We went to Hopkins the following summer and I had a 12-hour surgery to fix what needed to be fixed, and got my stoma. Dr. G. even sewed on a button at my stoma site to give me my very first “belly button”. We spent a majority of the summer in Baltimore, either at Hopkins or the Children’s House. It was a tough road to recovery, but in my mind I remember forcing my dad to play Adventureland, much to his dismay, over and over again. I remember going outside with the Child Life Specialist, Gina, and shooting targets with syringes. I remember listening to the Shrek soundtrack over and over again on my Mary Kate and Ashley Walkman. I remember going to the zoo with my brother and cousin in 100* heat. My parents did so much to keep me occupied that most of my memories are positive ones. Another special person was introduced to me at this time–Gina, a Child Life Specialist. She did a lot of teaching, procedural support, and what I thought was just entertainment at the time. I would later learn this is an actual career!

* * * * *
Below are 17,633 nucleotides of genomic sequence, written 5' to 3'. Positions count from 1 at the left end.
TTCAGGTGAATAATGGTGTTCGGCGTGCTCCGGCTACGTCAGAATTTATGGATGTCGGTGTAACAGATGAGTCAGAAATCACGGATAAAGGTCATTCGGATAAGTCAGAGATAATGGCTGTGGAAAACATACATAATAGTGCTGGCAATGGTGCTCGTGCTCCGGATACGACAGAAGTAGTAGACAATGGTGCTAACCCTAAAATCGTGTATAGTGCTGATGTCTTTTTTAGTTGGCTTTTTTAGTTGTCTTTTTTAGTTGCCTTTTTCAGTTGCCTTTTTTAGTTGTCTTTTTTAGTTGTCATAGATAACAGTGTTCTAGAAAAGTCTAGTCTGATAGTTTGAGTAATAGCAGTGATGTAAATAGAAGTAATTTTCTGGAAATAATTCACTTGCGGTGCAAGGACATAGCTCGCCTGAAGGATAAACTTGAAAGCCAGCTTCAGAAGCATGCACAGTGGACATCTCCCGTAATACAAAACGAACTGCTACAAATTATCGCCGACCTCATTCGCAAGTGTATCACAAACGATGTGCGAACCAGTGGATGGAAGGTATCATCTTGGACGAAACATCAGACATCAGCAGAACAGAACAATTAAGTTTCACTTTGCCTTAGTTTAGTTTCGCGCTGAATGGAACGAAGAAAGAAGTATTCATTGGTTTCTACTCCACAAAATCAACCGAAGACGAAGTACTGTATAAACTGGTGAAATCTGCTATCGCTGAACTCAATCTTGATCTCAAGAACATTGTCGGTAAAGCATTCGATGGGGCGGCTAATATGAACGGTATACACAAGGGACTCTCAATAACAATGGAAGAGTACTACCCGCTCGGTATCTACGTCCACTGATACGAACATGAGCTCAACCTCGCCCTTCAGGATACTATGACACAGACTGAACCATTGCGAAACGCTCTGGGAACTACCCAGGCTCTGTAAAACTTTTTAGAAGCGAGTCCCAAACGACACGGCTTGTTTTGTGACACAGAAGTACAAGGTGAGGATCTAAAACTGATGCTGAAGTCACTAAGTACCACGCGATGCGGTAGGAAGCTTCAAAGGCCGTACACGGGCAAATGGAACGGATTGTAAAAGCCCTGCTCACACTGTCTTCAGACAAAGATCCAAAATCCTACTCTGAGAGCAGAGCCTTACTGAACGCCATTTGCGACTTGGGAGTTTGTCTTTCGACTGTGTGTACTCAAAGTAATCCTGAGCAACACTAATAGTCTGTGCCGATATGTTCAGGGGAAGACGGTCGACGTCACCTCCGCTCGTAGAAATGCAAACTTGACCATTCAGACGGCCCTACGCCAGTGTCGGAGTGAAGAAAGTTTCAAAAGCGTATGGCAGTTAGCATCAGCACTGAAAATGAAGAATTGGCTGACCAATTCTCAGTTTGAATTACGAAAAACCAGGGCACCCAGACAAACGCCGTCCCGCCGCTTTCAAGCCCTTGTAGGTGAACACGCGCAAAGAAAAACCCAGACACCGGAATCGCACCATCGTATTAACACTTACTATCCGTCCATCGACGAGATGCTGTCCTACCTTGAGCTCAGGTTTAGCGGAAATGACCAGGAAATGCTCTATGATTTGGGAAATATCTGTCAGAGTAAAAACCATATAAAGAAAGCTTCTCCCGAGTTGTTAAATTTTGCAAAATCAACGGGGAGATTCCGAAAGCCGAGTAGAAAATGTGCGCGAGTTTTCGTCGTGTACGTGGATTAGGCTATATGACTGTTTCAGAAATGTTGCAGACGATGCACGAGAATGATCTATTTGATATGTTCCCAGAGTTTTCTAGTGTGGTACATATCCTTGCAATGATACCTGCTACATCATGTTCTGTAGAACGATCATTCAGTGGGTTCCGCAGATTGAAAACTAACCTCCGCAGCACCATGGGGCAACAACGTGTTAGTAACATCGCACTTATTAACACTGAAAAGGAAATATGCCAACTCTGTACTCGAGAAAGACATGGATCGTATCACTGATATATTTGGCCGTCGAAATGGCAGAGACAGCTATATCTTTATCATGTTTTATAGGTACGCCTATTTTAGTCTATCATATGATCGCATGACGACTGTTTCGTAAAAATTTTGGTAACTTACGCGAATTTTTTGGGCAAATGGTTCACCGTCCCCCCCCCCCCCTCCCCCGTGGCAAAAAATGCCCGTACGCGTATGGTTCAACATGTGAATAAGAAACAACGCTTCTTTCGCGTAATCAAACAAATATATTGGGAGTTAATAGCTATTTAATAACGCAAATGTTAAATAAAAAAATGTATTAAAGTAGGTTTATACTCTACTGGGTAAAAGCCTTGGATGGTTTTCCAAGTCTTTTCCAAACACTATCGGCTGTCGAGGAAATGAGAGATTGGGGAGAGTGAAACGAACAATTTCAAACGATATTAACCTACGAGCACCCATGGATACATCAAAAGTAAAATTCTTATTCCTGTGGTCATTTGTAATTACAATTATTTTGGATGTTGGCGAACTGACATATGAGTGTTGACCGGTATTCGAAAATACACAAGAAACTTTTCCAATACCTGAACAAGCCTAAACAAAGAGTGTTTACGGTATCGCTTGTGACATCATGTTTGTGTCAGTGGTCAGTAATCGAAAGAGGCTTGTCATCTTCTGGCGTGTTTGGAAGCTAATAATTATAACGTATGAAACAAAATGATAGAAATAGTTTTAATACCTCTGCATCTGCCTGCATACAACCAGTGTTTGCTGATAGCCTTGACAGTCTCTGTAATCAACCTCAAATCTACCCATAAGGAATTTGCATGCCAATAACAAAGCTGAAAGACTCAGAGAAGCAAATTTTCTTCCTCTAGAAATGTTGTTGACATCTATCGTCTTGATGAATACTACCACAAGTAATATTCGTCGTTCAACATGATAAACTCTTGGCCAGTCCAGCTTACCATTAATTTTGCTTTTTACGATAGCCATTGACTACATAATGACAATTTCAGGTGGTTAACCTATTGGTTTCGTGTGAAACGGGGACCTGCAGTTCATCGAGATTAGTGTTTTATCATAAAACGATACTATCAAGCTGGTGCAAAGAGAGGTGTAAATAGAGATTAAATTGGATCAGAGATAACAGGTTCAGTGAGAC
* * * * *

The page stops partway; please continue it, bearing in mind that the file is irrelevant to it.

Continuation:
After everything was settled and I had made a full recovery, I resumed my normal life of sports, fighting with my little brother, spending time with my family and something new, cathing. Cathing was a tough adjustment. My mom invested in a watch that would beep when I had to cath at school, which I was sure the kids in my class would notice. We developed a plan to make sure I was successful, and did it properly. One thing that was cool about cathing at this time was I pretty much had fair game on any bag, purse, or storage item I wanted. But other than these things, my parents encouraged me to do everything all the other kids were doing. I played CYO basketball, summer league softball, had sleepovers and went on to play varsity sports, as well as college tennis. In high school I think I felt more different than other kids, but looking back that is probably just my teen self-talking. No one knew I was any different. I was very nervous about the locker room and gym class, and changing, but I found ways to make it work. Everyone my age was worried about these things, it is a part of being a teenager. My parents were amazing advocates and supporters and I think most of my “normal” childhood has to do with them encouraging me to step out of my comfort zone and not “rescuing” me from normalcy.